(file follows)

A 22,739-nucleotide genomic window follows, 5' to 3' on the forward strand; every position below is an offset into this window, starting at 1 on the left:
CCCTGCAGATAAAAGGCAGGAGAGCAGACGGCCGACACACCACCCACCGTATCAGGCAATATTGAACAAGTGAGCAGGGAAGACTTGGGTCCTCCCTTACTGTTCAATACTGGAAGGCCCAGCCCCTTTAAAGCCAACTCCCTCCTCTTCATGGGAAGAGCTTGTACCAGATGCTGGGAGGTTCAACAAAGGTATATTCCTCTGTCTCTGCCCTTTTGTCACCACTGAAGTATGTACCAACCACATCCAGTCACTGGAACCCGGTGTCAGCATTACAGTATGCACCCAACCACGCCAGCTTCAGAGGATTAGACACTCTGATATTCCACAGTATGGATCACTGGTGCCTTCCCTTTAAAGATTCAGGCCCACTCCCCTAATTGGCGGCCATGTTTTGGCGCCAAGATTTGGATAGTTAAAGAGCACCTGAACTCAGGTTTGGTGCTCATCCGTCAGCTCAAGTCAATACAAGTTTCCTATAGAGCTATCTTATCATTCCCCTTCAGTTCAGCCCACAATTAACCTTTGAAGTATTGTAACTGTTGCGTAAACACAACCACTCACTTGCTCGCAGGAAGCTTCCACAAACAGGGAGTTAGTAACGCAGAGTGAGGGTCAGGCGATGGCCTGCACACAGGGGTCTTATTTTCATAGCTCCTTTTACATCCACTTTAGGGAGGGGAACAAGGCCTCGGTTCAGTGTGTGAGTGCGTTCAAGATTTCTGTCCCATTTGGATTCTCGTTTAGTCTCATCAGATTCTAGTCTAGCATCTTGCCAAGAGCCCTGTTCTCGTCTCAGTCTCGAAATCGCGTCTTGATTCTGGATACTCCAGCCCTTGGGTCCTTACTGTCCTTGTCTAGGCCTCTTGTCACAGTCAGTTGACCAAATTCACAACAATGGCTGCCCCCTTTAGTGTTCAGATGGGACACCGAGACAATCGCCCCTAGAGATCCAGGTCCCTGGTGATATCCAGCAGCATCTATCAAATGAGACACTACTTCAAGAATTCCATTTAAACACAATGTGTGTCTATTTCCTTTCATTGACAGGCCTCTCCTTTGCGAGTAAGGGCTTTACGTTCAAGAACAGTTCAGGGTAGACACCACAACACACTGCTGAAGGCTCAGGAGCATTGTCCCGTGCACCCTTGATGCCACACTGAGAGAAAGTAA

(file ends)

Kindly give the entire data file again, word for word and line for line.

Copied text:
A 22,739-nucleotide genomic window follows, 5' to 3' on the forward strand; every position below is an offset into this window, starting at 1 on the left:
CCCTGCAGATAAAAGGCAGGAGAGCAGACGGCCGACACACCACCCACCGTATCAGGCAATATTGAACAAGTGAGCAGGGAAGACTTGGGTCCTCCCTTACTGTTCAATACTGGAAGGCCCAGCCCCTTTAAAGCCAACTCCCTCCTCTTCATGGGAAGAGCTTGTACCAGATGCTGGGAGGTTCAACAAAGGTATATTCCTCTGTCTCTGCCCTTTTGTCACCACTGAAGTATGTACCAACCACATCCAGTCACTGGAACCCGGTGTCAGCATTACAGTATGCACCCAACCACGCCAGCTTCAGAGGATTAGACACTCTGATATTCCACAGTATGGATCACTGGTGCCTTCCCTTTAAAGATTCAGGCCCACTCCCCTAATTGGCGGCCATGTTTTGGCGCCAAGATTTGGATAGTTAAAGAGCACCTGAACTCAGGTTTGGTGCTCATCCGTCAGCTCAAGTCAATACAAGTTTCCTATAGAGCTATCTTATCATTCCCCTTCAGTTCAGCCCACAATTAACCTTTGAAGTATTGTAACTGTTGCGTAAACACAACCACTCACTTGCTCGCAGGAAGCTTCCACAAACAGGGAGTTAGTAACGCAGAGTGAGGGTCAGGCGATGGCCTGCACACAGGGGTCTTATTTTCATAGCTCCTTTTACATCCACTTTAGGGAGGGGAACAAGGCCTCGGTTCAGTGTGTGAGTGCGTTCAAGATTTCTGTCCCATTTGGATTCTCGTTTAGTCTCATCAGATTCTAGTCTAGCATCTTGCCAAGAGCCCTGTTCTCGTCTCAGTCTCGAAATCGCGTCTTGATTCTGGATACTCCAGCCCTTGGGTCCTTACTGTCCTTGTCTAGGCCTCTTGTCACAGTCAGTTGACCAAATTCACAACAATGGCTGCCCCCTTTAGTGTTCAGATGGGACACCGAGACAATCGCCCCTAGAGATCCAGGTCCCTGGTGATATCCAGCAGCATCTATCAAATGAGACACTACTTCAAGAATTCCATTTAAACACAATGTGTGTCTATTTCCTTTCATTGACAGGCCTCTCCTTTGCGAGTAAGGGCTTTACGTTCAAGAACAGTTCAGGGTAGACACCACAACACACTGCTGAAGGCTCAGGAGCATTGTCCCGTGCACCCTTGATGCCACACTGAGAGAAAGTAA